Gas price rollbacks on MondayBy Riza T. Olchondra
Philippine Daily Inquirer
MANILA, Philippines – The oil companies announced a substantial drop in gasoline prices effective Monday with smaller rollbacks for diesel and kerosene in the wake of a stronger peso and easing market jitters over the war in Syria.
Petron and Shell were to push back pump prices for gasoline by P1.60 per liter (including VAT) effective one stroke after midnight on Sunday or early Monday. Diesel and kerosene prices were to fall at more modest rates of P0.80 per liter and P0.85 per liter, respectively.
Although other companies had not made any announcements as of Saturday, they tend to track each other’s prices.
With Monday’s price cuts, the year-to-date net increase in gasoline would be be P1.94 per liter while that of diesel would be P3.28 per liter.
International oil prices fell in the wake of US-Russia meetings in Geneva on the prospects of Syria giving up its chemical weapons and having a transitional government. That and a stronger peso (which hit a one-month high on September 11) suggested prices may soften in the Philippines since nearly all of the country’s fuel products are imported.
The local currency closed Friday at P43.86 against the US dollar, a slight gain from P43.89 on Thursday.
However, oil prices did not plunge drastically in light of the lower output from the Organization of the Petroleum Exporting Countries, whose supplies averaged 30.32 million barrels per day in August, down from a revised 30.50 million barrels per day in the previous month, according to the Department of Energy’s Oil Monitor.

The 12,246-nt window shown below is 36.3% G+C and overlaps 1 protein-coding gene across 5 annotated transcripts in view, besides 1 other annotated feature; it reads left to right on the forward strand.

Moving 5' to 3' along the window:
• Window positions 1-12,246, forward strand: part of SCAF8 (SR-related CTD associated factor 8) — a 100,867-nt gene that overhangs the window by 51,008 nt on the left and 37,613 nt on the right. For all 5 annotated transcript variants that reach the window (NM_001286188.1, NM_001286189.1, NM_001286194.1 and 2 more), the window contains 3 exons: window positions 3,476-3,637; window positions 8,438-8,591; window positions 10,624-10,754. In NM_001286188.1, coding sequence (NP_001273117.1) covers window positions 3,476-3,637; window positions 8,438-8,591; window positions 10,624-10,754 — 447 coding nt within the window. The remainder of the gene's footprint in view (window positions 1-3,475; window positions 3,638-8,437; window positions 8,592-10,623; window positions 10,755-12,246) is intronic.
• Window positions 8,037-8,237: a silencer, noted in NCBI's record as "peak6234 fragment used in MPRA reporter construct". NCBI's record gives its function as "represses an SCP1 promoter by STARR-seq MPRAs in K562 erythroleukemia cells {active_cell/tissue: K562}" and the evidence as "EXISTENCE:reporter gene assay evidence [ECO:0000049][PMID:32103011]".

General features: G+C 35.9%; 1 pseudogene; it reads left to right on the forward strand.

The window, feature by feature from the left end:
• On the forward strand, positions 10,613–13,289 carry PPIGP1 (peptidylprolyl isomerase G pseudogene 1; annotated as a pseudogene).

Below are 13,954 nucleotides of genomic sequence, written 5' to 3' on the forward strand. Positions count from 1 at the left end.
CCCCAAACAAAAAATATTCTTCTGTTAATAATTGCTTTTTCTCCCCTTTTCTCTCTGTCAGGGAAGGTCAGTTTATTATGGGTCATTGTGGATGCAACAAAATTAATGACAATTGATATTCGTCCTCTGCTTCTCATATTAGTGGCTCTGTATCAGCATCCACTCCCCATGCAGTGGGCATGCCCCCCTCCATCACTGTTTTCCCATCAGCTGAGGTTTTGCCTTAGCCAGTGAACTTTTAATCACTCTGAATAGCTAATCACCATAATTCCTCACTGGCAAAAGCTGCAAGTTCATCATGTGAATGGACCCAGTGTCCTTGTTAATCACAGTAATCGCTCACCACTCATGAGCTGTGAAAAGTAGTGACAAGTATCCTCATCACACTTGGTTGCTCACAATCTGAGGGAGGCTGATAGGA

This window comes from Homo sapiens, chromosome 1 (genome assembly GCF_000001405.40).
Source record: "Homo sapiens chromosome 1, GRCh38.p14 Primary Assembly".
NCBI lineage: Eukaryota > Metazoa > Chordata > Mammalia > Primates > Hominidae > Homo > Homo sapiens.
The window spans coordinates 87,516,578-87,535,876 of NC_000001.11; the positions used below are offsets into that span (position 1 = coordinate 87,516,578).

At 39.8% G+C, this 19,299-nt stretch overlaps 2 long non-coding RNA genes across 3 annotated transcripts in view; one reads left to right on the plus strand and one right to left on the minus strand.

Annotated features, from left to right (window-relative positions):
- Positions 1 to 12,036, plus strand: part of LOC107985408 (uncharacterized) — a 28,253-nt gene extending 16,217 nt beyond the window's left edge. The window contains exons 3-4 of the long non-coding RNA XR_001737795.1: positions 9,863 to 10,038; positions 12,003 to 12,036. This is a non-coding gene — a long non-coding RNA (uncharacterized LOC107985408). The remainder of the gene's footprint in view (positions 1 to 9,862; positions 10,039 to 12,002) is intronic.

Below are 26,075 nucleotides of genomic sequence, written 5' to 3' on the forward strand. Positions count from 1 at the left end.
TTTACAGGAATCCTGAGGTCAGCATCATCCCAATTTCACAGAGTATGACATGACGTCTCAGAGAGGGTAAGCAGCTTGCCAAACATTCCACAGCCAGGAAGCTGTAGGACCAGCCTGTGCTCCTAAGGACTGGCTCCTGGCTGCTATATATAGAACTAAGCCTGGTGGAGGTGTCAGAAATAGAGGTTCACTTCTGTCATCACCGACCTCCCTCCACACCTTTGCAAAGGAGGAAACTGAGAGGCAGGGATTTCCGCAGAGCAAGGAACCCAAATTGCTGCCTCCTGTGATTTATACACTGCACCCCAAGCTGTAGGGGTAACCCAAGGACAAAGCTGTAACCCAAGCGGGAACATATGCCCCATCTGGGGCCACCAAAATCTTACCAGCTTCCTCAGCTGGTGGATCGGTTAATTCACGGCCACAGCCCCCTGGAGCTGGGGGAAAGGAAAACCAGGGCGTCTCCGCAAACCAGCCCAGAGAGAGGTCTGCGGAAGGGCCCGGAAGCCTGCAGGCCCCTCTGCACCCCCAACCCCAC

Also holding up prices were upward revisions in Japan’s second-quarter growth data and a surprise surge in Chinese factory output in August, boosting hopes of economic recovery in the world’s No. 2 economy after the U.S., which continued to stoke oil demand.
The Oil Monitor also said that Russian President Vladimir Putin’s continued support of Syria and news that the U.S. Federal Reserve would keep its economic stimulus measures in place longer than expected pushed prices up in the previous week.
In the Asian market, Platts said the region’s gasoline may “find support” from US benchmark gasoline prices although regional fuel prices had been stable to bearish in previous weeks.
Syria is not a major source of crude oil but its proximity to—and relations with— major oil producers such as Saudi Arabia, Iran, and Kuwait make it a market to watch for fuel traders. Syria is also strategically located in a region which pumps more than a third of the world’s oil supply. The Bay of Iskenderun in Turkey, which is near the border with Syria, is a major export route for crude from Iraq and Azerbaijan.